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How You Can Reduce Your Risk of Developing Glaucoma
Glaucoma is one of the leading causes of vision impairment in the world, according to the World Health Organization. Although it's not always possible to prevent glaucoma, making a few lifestyle choices can decrease your risk of developing this progressive eye disease.
What is Glaucoma?
Glaucoma causes damage to the optic nerve, the crucial pathway between your eyes and brain. Seeing requires a complex interaction between the eyes and the brain. Light rays enter your eye and are projected on to your retina, a layer of light-sensing cells at the back of the eye. The retina converts the rays into signals that are sent to the brain via the optic nerve. Your brain then transforms the signals into easily recognizable images.
If part of the optic nerve is damaged due to high pressure inside your eye, your brain can't produce a complete image. As a result, you may have blind spots in your visual field or even lose vision completely if the damage is severe. Pressure increases can occur suddenly but often happen so slowly that you may not be aware that there is a problem until you notice changes in your vision.
Unfortunately, it's not usually possible to restore your lost vision once the damage has occurred. In some cases, glaucoma can occur even if your eye pressure isn't abnormally high.
Who Gets Glaucoma?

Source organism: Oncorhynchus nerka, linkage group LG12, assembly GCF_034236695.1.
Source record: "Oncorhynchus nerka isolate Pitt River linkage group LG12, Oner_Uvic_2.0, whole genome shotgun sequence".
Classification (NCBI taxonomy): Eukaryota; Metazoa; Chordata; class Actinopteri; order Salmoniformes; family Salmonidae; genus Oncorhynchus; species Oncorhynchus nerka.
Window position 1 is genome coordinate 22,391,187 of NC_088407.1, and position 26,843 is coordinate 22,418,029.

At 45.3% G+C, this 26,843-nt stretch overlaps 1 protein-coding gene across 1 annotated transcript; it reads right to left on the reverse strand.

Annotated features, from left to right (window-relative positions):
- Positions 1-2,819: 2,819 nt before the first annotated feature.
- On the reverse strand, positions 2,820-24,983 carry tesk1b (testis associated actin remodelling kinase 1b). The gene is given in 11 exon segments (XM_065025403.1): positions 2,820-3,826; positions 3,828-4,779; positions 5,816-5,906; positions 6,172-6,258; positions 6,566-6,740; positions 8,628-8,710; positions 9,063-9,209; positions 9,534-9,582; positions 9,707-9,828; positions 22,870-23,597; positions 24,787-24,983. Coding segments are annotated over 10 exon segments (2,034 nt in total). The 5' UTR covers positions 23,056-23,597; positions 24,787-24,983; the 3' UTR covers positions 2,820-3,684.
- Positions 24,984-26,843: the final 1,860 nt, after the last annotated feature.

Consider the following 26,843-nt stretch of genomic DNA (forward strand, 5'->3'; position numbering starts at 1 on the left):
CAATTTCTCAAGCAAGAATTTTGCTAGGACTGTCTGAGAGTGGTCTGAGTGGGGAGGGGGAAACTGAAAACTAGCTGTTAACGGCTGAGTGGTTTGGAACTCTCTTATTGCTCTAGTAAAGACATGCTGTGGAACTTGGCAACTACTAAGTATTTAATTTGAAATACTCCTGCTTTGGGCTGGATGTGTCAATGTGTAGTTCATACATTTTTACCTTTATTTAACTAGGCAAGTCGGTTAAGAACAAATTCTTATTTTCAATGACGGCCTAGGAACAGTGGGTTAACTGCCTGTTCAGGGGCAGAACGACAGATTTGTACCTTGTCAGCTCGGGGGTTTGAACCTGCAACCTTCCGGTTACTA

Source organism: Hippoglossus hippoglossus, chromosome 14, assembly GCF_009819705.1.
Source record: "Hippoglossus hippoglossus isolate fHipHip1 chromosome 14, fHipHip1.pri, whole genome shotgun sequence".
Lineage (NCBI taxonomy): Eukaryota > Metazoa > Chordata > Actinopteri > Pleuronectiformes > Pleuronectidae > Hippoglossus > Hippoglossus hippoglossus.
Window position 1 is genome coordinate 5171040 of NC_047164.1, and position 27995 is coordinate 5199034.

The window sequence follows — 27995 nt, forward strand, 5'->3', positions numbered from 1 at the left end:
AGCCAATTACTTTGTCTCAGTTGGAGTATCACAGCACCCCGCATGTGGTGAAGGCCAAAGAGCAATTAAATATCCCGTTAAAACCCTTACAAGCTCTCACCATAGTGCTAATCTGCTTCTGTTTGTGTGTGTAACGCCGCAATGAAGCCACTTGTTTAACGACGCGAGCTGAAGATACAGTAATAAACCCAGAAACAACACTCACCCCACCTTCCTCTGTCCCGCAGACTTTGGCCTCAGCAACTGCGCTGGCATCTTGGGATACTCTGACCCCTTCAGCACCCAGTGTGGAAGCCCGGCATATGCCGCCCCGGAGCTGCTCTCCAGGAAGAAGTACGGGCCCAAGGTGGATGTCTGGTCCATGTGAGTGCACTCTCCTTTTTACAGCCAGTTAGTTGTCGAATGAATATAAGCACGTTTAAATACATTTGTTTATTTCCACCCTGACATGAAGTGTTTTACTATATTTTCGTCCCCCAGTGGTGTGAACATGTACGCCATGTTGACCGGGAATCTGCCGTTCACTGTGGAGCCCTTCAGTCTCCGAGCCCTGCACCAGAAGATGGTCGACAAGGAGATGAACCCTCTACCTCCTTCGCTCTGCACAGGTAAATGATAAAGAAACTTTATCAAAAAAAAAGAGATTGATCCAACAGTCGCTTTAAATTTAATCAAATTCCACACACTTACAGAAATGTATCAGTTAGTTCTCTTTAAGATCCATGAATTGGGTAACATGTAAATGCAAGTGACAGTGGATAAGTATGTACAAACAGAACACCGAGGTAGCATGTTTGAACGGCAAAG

Glaucoma can affect anyone but is more likely to occur if you:
You may also be at increased risk if you have narrow angles between your irises and corneas. Drainage canals located between these two structures can become clogged easily if angles are narrow, resulting in an unhealthy increase in eye pressure.
If you have narrow angles, certain medications can increase your glaucoma risk. Medications that may raise the likelihood of glaucoma include some anti-depressants and allergy medications, cold medications, sulfonamide-containing drugs, oral steroids, anti-nausea drugs, and others.
What Can I Do to Reduce My Risk?
Lowering your risk of glaucoma can be as simple as:
Have you had an eye exam lately? If not, now is the perfect time to schedule a checkup. Contact us to schedule your visit.
Johns Hopkins Medicine: Will You Go Blind
National Eye Institute: Facts About Glaucoma, 9/15
Bright Focus Foundation: Glaucoma: Prevention & Risk Factors
Glaucoma Research Foundation: What Can I Do to Prevent Glaucoma?, 10/29/17
Bright Focus Foundation: Blood Pressure and Glaucoma
World Health Organization: Blindness and Vision Impairment, 10/11/18